In case you missed the link earlier, here it is again: Microsoft Azure (IaaS) Cost Estimator Tool
Recently we’ve been showing off a capability (currently in preview) called “Windows Azure Backup”, which is a simple file system backup and restore to/from Windows Azure storage.
At our IT Camp in Saint Louis a few weeks back, David asked:
“Can Windows Azure Backup do a bare metal restore in the event of total failure of a physical server?”
Short answer: no.
Longer answer: Not directly, no. But consider this…
You have other tools such as Windows Server Backup and System Center 2012 SP1 Data Protection Manager that can do a full system, system state, or even bare-metal image restore of a backed up machine.
With Window Server Backup, you could use a two-step process of additionally saving the WSB-created image up to Windows Azure storage using Windows Azure Backup. And the restore would be to retrieve the image using WAB and then recover it.
With Data Protection Manager, the new functionality to store your backup data into Windows Azure already exists as of System Center 2012.
“So I can just put my image backup into Azure, right?”
No. DPM only supports Volume, SQL DB, and Hyper-V Guest backups to Azure. So, in the same two-step process we discussed for Windows Server Backup, you could do your bare metal backup to a file share and then use DPM to protect that share to Windows Azure.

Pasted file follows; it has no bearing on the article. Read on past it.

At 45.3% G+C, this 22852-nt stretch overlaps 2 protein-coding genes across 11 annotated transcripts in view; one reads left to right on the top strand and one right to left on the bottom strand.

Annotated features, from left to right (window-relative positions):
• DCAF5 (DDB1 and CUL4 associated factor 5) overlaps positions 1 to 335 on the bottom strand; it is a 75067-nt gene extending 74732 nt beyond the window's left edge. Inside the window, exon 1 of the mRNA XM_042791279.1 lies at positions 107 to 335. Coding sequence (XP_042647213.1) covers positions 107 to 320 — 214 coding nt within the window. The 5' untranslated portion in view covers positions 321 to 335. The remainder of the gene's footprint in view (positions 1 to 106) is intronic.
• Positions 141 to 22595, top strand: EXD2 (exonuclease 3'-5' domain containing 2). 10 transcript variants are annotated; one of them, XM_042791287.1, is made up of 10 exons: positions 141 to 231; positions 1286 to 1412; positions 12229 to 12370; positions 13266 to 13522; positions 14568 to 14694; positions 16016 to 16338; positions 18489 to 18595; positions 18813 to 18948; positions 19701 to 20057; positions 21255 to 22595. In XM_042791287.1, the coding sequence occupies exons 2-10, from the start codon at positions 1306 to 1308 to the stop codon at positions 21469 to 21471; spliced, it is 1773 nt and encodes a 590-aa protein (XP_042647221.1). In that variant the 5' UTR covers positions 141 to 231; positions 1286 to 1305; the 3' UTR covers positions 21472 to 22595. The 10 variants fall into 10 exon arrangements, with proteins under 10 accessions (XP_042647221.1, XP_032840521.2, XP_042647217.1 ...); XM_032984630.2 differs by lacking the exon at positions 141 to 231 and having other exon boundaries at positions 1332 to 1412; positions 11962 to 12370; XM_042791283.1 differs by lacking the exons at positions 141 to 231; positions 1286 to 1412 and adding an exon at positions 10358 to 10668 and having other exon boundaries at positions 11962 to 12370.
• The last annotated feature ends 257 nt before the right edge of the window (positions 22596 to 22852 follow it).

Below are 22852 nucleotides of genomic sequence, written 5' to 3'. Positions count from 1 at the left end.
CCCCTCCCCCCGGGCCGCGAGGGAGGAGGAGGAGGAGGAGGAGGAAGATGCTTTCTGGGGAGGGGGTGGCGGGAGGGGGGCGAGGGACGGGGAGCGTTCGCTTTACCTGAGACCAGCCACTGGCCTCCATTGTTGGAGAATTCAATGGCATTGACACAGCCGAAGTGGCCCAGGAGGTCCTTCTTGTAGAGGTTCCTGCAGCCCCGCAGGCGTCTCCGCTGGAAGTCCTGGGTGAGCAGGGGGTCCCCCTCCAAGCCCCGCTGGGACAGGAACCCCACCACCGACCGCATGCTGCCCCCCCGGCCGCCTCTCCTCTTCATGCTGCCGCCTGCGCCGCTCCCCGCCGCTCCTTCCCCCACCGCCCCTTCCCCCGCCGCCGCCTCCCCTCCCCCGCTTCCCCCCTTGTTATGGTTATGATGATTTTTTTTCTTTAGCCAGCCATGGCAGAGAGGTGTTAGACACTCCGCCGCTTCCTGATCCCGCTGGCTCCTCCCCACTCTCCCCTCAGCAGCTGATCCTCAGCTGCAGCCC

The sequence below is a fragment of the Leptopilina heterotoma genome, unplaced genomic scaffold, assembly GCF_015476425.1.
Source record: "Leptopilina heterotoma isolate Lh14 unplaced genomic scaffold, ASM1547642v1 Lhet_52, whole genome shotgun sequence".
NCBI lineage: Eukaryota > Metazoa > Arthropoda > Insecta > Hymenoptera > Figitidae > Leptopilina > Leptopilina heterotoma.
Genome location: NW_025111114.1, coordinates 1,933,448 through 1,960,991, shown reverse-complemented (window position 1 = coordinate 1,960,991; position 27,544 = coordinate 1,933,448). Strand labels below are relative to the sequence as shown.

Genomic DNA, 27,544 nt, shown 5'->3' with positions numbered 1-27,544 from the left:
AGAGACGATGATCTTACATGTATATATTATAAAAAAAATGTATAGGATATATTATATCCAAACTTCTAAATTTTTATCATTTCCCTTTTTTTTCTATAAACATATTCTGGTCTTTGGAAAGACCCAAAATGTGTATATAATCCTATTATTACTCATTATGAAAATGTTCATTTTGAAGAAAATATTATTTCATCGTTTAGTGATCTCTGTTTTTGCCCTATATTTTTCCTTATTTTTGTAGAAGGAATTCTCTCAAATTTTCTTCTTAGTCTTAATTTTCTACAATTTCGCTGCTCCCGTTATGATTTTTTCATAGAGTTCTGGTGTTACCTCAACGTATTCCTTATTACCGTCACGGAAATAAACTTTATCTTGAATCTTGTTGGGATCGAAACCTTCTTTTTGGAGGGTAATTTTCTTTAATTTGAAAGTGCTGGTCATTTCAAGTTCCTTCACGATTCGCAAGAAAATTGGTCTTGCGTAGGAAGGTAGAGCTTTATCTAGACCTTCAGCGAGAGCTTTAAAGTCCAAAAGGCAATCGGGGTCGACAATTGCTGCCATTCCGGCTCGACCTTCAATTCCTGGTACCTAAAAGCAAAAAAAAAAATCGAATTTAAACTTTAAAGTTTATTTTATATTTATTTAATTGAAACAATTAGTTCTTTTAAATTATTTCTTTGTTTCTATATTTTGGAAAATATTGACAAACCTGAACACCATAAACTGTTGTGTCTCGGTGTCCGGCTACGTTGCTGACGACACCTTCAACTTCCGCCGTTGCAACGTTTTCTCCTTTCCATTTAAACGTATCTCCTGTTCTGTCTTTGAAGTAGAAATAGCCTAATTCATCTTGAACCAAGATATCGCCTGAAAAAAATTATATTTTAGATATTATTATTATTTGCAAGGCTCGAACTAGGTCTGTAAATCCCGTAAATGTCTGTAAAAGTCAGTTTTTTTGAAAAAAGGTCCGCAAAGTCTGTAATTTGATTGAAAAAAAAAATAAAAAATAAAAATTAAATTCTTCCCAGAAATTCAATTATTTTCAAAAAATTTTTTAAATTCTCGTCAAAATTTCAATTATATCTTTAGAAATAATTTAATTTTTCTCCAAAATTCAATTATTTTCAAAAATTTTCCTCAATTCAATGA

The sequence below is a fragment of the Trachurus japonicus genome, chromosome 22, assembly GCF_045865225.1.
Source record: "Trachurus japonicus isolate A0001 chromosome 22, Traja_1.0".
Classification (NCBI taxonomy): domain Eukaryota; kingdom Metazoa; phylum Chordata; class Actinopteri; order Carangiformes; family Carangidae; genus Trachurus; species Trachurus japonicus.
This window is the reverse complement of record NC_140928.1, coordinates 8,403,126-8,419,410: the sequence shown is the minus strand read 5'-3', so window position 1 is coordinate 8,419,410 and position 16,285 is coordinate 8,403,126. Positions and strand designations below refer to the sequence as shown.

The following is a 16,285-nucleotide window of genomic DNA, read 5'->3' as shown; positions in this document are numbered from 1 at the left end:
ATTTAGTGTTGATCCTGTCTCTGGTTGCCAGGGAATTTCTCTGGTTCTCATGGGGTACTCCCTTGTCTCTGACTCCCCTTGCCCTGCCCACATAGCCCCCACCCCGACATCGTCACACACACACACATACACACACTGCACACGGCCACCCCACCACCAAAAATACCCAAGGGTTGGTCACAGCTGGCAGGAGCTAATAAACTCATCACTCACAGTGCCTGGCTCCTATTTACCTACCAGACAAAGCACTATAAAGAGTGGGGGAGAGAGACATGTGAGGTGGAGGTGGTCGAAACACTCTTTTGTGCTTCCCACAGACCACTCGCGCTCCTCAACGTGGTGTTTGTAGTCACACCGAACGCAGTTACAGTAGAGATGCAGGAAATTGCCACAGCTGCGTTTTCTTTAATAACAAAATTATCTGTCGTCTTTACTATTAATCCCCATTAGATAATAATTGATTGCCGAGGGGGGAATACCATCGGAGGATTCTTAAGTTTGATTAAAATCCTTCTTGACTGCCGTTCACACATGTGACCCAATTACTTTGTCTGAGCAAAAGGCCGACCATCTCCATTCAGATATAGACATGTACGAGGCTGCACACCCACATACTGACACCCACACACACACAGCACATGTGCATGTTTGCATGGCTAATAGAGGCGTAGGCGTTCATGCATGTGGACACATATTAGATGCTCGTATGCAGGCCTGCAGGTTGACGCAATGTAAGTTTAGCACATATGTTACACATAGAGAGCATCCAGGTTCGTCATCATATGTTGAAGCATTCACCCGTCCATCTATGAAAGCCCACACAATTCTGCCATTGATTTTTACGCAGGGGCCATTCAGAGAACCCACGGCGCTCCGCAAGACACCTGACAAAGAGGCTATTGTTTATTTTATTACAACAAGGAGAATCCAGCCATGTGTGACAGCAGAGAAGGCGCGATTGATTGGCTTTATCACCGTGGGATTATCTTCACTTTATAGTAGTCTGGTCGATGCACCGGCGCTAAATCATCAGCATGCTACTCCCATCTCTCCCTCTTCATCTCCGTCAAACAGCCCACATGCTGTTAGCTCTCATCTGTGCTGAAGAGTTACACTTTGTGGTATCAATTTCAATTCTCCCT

In this episode I am honored to welcome back Microsoft Vice President Brad Anderson to the show. We discuss his monthly upcoming live webcast series, “Success with Enterprise Mobility” , that kicks off on Tuesday, December 9th and concludes on March 3rd. Tune in as he gives us a preview of what he and his guests will be discussing and learn how you can successfully support business productivity for your users through secured and controlled mobility
This week at VMWorld the VMware faithful are learning all about the latest news and updates from their virtualization vendor. And hopefully at the same time Microsoft is able to reach them with some free custard and some good information to help them understand: